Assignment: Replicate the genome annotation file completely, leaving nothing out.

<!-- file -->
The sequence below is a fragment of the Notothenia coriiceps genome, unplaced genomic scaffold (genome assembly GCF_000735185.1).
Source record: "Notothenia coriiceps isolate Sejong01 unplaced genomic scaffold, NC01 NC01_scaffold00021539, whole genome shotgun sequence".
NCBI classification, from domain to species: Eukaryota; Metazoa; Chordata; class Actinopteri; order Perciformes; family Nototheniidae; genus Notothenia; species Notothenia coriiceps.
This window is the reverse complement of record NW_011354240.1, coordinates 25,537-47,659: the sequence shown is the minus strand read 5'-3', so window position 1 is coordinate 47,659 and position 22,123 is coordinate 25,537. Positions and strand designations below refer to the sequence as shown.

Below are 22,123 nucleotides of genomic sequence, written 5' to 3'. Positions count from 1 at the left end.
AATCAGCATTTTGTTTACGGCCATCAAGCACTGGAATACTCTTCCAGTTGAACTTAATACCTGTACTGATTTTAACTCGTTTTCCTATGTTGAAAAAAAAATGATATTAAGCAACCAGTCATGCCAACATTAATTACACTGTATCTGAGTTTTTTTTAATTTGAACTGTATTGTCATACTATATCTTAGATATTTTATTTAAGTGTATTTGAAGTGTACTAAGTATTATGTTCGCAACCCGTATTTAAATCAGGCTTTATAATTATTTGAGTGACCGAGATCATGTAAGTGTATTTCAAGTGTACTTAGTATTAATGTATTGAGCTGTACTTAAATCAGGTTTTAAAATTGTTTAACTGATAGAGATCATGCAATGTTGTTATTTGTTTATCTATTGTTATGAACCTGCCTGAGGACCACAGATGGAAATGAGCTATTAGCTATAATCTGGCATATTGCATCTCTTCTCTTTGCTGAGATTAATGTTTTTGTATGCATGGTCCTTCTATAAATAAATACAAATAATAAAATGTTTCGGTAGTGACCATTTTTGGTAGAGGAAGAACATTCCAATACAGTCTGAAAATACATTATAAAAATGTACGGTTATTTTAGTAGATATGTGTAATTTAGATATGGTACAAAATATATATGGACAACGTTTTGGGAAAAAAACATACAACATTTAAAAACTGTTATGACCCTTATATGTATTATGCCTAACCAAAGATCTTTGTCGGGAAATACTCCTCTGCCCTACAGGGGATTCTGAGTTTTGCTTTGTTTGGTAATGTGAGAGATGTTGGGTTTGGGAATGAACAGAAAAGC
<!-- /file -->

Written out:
The sequence below is a fragment of the Notothenia coriiceps genome, unplaced genomic scaffold (genome assembly GCF_000735185.1).
Source record: "Notothenia coriiceps isolate Sejong01 unplaced genomic scaffold, NC01 NC01_scaffold00021539, whole genome shotgun sequence".
NCBI classification, from domain to species: Eukaryota; Metazoa; Chordata; class Actinopteri; order Perciformes; family Nototheniidae; genus Notothenia; species Notothenia coriiceps.
This window is the reverse complement of record NW_011354240.1, coordinates 25,537-47,659: the sequence shown is the minus strand read 5'-3', so window position 1 is coordinate 47,659 and position 22,123 is coordinate 25,537. Positions and strand designations below refer to the sequence as shown.

Below are 22,123 nucleotides of genomic sequence, written 5' to 3'. Positions count from 1 at the left end.
AATCAGCATTTTGTTTACGGCCATCAAGCACTGGAATACTCTTCCAGTTGAACTTAATACCTGTACTGATTTTAACTCGTTTTCCTATGTTGAAAAAAAAATGATATTAAGCAACCAGTCATGCCAACATTAATTACACTGTATCTGAGTTTTTTTTAATTTGAACTGTATTGTCATACTATATCTTAGATATTTTATTTAAGTGTATTTGAAGTGTACTAAGTATTATGTTCGCAACCCGTATTTAAATCAGGCTTTATAATTATTTGAGTGACCGAGATCATGTAAGTGTATTTCAAGTGTACTTAGTATTAATGTATTGAGCTGTACTTAAATCAGGTTTTAAAATTGTTTAACTGATAGAGATCATGCAATGTTGTTATTTGTTTATCTATTGTTATGAACCTGCCTGAGGACCACAGATGGAAATGAGCTATTAGCTATAATCTGGCATATTGCATCTCTTCTCTTTGCTGAGATTAATGTTTTTGTATGCATGGTCCTTCTATAAATAAATACAAATAATAAAATGTTTCGGTAGTGACCATTTTTGGTAGAGGAAGAACATTCCAATACAGTCTGAAAATACATTATAAAAATGTACGGTTATTTTAGTAGATATGTGTAATTTAGATATGGTACAAAATATATATGGACAACGTTTTGGGAAAAAAACATACAACATTTAAAAACTGTTATGACCCTTATATGTATTATGCCTAACCAAAGATCTTTGTCGGGAAATACTCCTCTGCCCTACAGGGGATTCTGAGTTTTGCTTTGTTTGGTAATGTGAGAGATGTTGGGTTTGGGAATGAACAGAAAAGC